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By Roger Cicala Published August 24, 2020
Here I sit, the guy who gets poetic writing about tiny resolution differences in high-priced wide-aperture lenses, having just bought this lens. Its aperture is in the diffraction- softening range. The manufacturer’s (pronounced ‘better than reality’) MTF charts aren’t very good.
So why did I buy this pig? Because it could ﬁt a need, of course. Despite the religious fervor with which some worship certain lenses and brands, despite my complaints about this lens’ astigmatism or that lens’ corners, it always comes down to ‘does it do the job’.
I spend a week a month at a vacation home on a lagoon next to a wildlife refuge. Photography is not why I go. It’s downtime and I don’t take a bunch of gear. But sometimes I see really cool birds or reptiles and wish I could get a picture. The reptiles are often alligators, so I wish to take that picture from a distance. So if this lens can get me ‘internet acceptable’ images for $699 and 2 pounds, it would be worthwhile. (I rented the camera, I still haven’t committed to a mirrorless system yet. Commitment, well, it’s not my strength.)
Since the lens arrived the day before I left, Aaron suggested we should take it apart and see what’s in there. Besides air. At 2 pounds, there’s going to be a lot of air. I
was leaving in a few hours, but we do this all the time, so we were conﬁdent. We were, perhaps, even, a tiny bit arrogant, since the only R mount camera we had available was back at my house, packed for the drive. (This here is what we professional writer types call foreshadowing.)
A Quick “So How’d They Do That?”
It’s f/11 but it’s still 600mm in a 2 pound package, which is unheard of. They do it with diffraction optics. The same type as the 400mm f/4 IS DO, speciﬁcally, the newer ‘gapless’ diffraction optics. This basically is market speak for ‘instead of an air space between the DO elements, we invented some special glue’.
Compared to ‘gapped’ diffraction optics, the gapless design reduces longitudinal chromatic aberration, ring-shaped ﬂare, and improves contrast. Some. You can read about it here.
While I can’t ﬁnd the lens block diagram, Canon has a fairly recent patent for 600mm and 800mm f/11 lenses that seems right. We know there are 10 elements in 7 groups in the 600mm f/11, (compared to 17 in 13 for a 600mm f/4 IS; or 18 in 12 for the 400mm f/4 IS DO lens). The patent is one element short of that, but patents often differ from ﬁnal product a bit.
I have to say, the DO element being right up there at the front makes me a bit nervous from a scratch and chip standpoint. But, the construction should be fairly simple in there. We think. Those of you who follow our teardowns know things are usually not like we think they’re going to be.
Let’s Take Stuff Apart
From the outside, it’s pretty much a standard looking lens, except for the ring that locks-unlocks to extend the barrel. You have to unlock, extend, and relock before the camera will let you shoot with the lens (shown here with barrel extended). Lots of air in there, we said. Easy disassembly, we said. It’ll be fun, we said.
Narrator’s voice: But it was not easy, and it was not fun.
We removed the tripod mount ﬁrst; a lot of telephoto lenses give you some access underneath the tripod mount.
Lensrentals.com, 2020 The rear mount is pretty much standard.
The bayonet is held in place by 7 long, large screws. That’s more than most bayonet mounts, but the screws mount into plastic, not metal, inside so that seems like a good idea.
Then we pop out the plastic light bafﬂe. By the way, it says “made in Taiwan” on the inside of the bafﬂe. I only throw this out because someone’s going to pop out their light bafﬂe, read that, and then have a melt-down on the internet. Doesn’t matter where your lens is assembled, the parts inside it come from all over.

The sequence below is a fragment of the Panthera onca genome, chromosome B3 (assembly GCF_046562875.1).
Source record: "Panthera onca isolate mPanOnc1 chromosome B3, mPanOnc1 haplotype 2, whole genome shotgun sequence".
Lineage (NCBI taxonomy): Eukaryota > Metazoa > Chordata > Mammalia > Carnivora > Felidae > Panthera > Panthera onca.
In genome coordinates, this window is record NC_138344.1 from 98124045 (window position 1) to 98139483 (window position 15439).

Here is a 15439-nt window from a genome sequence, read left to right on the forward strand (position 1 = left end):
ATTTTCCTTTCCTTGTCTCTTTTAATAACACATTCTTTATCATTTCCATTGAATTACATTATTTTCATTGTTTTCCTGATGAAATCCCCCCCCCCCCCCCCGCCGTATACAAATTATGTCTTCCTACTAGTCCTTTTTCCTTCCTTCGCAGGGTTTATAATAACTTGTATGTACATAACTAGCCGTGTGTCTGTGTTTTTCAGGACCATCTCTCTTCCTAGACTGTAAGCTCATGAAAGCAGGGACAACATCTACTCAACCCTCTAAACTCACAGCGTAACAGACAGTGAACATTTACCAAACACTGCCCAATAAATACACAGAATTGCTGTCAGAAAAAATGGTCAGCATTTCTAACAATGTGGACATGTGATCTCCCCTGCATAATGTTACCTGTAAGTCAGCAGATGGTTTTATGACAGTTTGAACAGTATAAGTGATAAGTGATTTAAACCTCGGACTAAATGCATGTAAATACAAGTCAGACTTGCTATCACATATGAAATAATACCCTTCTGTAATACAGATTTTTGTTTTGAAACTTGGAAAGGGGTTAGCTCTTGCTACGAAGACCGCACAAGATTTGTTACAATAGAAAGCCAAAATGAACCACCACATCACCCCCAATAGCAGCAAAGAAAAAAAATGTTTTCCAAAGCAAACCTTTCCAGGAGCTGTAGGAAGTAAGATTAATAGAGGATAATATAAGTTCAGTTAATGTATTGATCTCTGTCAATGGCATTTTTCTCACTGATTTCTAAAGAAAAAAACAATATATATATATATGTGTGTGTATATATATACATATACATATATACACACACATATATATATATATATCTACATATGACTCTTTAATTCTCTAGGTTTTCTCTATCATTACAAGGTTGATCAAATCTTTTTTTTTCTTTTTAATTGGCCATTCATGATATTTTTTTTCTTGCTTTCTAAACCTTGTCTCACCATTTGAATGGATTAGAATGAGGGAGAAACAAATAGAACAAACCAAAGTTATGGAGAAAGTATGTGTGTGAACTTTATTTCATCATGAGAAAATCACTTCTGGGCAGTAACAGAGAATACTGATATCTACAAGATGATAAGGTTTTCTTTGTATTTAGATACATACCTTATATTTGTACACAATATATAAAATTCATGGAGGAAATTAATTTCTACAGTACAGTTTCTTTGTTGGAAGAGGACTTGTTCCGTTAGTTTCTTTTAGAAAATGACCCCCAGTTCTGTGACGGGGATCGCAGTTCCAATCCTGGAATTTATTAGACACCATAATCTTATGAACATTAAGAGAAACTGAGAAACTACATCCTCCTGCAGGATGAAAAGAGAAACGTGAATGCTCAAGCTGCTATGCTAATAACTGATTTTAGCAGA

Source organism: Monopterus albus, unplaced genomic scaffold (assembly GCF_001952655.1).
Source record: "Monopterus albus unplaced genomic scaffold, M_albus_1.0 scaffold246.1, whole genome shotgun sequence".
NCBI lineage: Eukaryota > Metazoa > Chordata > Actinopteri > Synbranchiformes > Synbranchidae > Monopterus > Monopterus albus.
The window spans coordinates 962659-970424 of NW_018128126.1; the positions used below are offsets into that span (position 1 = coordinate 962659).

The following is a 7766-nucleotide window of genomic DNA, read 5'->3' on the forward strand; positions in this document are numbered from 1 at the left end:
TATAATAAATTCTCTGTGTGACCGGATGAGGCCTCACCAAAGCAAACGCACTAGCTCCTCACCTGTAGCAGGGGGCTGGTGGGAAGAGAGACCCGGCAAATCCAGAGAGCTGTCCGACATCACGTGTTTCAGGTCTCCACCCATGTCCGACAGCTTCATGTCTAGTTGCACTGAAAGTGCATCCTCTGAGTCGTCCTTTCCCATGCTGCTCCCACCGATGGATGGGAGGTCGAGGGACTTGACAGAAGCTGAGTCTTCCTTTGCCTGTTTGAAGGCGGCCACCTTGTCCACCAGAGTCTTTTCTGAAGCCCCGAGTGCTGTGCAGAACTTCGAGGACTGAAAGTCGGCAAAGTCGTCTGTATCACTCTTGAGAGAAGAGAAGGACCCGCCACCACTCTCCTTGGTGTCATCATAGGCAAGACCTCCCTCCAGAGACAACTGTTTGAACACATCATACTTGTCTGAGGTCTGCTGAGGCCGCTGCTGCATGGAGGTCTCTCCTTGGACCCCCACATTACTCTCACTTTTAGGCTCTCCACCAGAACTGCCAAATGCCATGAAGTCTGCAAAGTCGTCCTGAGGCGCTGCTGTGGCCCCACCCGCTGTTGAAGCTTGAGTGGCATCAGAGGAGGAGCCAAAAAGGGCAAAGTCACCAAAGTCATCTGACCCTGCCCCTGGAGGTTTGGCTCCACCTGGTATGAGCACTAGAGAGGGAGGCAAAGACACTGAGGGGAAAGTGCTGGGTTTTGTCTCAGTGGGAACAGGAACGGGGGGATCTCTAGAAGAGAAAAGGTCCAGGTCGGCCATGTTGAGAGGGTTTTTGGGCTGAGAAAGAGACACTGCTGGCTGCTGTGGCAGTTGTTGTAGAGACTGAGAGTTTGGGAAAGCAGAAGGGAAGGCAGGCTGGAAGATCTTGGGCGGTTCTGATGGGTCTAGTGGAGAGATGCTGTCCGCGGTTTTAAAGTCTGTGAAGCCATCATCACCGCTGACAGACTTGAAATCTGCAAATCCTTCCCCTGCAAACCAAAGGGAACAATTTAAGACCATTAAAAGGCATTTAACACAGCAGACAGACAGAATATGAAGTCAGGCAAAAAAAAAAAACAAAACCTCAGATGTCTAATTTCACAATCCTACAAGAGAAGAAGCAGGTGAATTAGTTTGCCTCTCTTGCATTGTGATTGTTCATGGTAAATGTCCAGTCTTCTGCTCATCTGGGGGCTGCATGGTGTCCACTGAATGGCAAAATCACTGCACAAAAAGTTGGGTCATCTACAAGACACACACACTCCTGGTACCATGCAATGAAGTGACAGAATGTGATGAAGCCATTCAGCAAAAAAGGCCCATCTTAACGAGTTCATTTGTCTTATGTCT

Then we take off the bayonet.
The spacer ring and rearmost barrel lift right off.
While this is not a weather-resistant lens, but there are some felt seals under various barrels, probably as friction pads.
We took out the PCB and then removed the screws holding the ‘adjust-lock’ barrel in place.
Which slides right off. This concludes the ‘just like we expected’ portion of this teardown.
You can see the circular tensioning spring right above the felt in the image above; there’s also a standard spring on the opposite side of this barrel.
There are a pair of large metal guides or posts that are involved in the locking / extension mechanism, and probably provide some barrel support. We think. Honestly, we’ve never seen anything quite like this mechanism, so we’re kind of hunting our way around here.
But they liked it where they were. Taking out the screws wasn’t quite enough to encourage them to leave their posts. So we took out the ring of screws at the top of the extending barrel.
With that off, we have enough room to take out the metal side braces, or guides, or whatever you want to call them. They’re certainly more than the inch-long guides we were expecting.
They’re quite solid pieces of metal, going almost the length of the lens, so I suspect the provide some structural rigidity.
If you’re getting the impression that this doesn’t look like your typical Canon lens, well, so were we. Those long guides went way down into the lens. So do several ﬂexes and the ﬂex layout is less direct than we usually see with Canon. Taking off the switch panel seemed like a good idea; it would hopefully let start tracing the ﬂexes.
We took off the inside of the lock-unlock barrel and its circular spring next, mostly because we could see how to do it.
We can see the lock / unlock switch now. You can see the amber colored plastic of a barrel guide in the upper left part of the image. There’s a pretty big ﬂex with about 20 traces diving straight down into the lens. That many traces probably means it’s going to split like tree branches, so tracing it out is going to be ultra important if we want this lens to work when we’re done.
Now we can see the set of screws that are obviously holding the mid barrel, so those come out next and the mid barrel should slide right off.